Free Linux driver development

Open source drivers will become an imperative, rather than a choice, for device manufacturers who want to break into new markets and extend their user base.

Reversing the trend

In the past many, if not most, Linux drivers were developed by reverse engineering binary code, by trial and error, and less frequently, from the technical specification. For the most part these drivers worked well. The problem from the Linux user's perspective is that there tends to be a time lag. If there is no native driver, one will come later. If there is no cooperation from the original manufacturer some features may not be supported. On occasion, the result may be superior, because the original bugs may be found and by-passed in reproducing what the device actually does, as opposed to what you might think it does.

Much has changed in the last decade. Linux is a mainstream operating system with a growing presence in a number of divergent markets. Historically, providing support for Linux has not been top of the priority list for many manufacturers. But the lesson of free software is that collaborative software development works and broadens the scope of the hardware. On the server side, the major manufacturers have long realised the importance of supporting Linux. Many willingly contribute open source drivers and development effort towards the Linux kernel. The rise of Linux in specialist and developing markets may force the hand of manufacturers who are becoming less competitive in these markets.

Blobs of binary code are unsatisfactory for many reasons, not least of which is the technical shortfall they represent.

If a vendor provides a binary only driver there is no guarantee that it can be deployed across the many different architectures that Linux supports. Binary drivers may have perceived advantages for the manufacturer, but are inconvenient, and do not always fit the billing. In some cases they have been deficient.

The adequate solution is to provide open source drivers that provide the opportunity for debugging and optimisation, and extend the usefulness of the hardware, not just on Linux but on all platforms. Freeing the specifications in the manner suggested by Kroah-Hartman can provide time-to-market, cost and performance advantages.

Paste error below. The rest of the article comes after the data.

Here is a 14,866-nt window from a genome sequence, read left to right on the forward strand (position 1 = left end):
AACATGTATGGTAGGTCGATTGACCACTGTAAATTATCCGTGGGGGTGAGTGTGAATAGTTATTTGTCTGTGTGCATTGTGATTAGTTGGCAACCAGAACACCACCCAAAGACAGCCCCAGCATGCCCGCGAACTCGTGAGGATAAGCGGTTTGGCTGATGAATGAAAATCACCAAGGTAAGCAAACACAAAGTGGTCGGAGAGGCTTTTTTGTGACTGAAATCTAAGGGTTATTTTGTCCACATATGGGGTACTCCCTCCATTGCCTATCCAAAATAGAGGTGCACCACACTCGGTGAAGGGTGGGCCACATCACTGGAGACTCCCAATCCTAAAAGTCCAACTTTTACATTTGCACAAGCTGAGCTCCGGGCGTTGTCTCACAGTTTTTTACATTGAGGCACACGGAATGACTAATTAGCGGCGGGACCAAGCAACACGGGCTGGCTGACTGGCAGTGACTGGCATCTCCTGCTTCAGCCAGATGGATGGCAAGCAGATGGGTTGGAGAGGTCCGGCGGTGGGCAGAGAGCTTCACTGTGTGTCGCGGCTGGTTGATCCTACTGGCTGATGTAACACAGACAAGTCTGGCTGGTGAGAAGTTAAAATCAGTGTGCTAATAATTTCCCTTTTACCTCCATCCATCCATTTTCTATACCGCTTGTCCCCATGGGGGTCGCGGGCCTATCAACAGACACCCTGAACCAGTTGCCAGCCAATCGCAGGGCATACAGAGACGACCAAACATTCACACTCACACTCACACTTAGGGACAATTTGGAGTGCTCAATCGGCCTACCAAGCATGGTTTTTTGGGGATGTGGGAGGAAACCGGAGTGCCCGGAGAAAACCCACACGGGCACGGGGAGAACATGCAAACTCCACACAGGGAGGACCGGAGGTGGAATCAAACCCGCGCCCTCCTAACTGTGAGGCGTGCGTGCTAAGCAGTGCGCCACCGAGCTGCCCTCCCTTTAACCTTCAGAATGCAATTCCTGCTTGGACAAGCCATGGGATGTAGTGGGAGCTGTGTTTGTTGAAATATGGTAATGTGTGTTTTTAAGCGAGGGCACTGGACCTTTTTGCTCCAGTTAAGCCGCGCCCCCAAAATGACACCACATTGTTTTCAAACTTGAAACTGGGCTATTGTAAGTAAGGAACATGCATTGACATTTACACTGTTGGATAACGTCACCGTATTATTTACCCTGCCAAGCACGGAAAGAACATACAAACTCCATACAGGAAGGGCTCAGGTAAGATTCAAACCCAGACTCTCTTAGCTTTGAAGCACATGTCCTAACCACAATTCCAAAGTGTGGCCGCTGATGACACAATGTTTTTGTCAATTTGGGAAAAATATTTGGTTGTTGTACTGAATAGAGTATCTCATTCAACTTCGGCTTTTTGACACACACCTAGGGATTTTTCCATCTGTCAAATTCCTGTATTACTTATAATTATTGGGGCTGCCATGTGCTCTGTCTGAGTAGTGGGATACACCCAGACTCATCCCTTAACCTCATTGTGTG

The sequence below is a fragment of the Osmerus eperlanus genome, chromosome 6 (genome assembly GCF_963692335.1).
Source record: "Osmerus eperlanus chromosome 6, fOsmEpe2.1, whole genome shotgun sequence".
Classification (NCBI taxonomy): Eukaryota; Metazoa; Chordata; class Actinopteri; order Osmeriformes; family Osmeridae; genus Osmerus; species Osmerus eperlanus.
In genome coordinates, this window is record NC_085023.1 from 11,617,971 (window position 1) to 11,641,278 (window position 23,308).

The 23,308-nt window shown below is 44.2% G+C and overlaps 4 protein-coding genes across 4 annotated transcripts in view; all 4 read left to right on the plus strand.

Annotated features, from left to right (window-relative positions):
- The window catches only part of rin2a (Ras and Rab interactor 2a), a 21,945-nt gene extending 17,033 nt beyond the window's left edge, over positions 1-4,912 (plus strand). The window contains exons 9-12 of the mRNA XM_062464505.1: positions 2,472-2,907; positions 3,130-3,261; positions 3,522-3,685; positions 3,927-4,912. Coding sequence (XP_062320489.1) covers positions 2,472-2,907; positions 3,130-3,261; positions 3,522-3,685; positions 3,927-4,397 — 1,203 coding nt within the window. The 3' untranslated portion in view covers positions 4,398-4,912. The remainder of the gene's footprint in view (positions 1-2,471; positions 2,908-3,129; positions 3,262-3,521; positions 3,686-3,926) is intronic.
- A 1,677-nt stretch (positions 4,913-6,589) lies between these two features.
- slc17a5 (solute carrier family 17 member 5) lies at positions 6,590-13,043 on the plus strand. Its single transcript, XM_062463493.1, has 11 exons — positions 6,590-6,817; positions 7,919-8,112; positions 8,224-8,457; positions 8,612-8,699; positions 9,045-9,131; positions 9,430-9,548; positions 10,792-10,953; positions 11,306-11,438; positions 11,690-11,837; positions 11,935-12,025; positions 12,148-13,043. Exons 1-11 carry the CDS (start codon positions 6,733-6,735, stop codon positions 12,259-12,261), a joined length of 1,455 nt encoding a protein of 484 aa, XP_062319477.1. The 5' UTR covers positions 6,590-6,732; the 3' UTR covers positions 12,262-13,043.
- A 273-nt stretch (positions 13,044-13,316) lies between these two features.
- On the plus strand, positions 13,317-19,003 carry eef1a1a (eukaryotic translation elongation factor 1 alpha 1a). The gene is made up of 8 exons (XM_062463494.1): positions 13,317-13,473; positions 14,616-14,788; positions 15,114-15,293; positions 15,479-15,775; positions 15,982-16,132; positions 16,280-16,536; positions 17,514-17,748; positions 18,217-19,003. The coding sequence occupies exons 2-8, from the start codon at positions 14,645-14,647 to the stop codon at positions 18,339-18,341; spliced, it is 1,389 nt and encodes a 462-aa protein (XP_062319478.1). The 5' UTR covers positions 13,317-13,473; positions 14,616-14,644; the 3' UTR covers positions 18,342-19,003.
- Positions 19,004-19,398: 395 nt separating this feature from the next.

Some vendors remain resistant to releasing open source drivers for the components or devices they manufacture, but there are compelling reasons why this should not be the case.

You might think that the software component of a device is, or should be, secondary to the hardware component, but this is not the case with modern electronic devices in which software is often central to the functionality and smooth operation of the hardware, and the drivers are often as complex as the . Drivers are not developed in a vacuum, and in a polyglot world, there may be significant cultural and language reasons why specifications (and even code) are not so easily released into the outside world. Manufacturers also devote disproportionate resources to software development, and want to keep the methodologies secret, for fear of losing advantage over competitors or giving away trade secrets, the elements that make their hardware distinctive.

Secrets and lies

These arguments have some credence but ignore the reality that competitors will reverse engineer the hardware and the code at the first opportunity, and will attempt to utilise any development that produces a perceived advantage, irrespective of the wishes of the original manufacturer.

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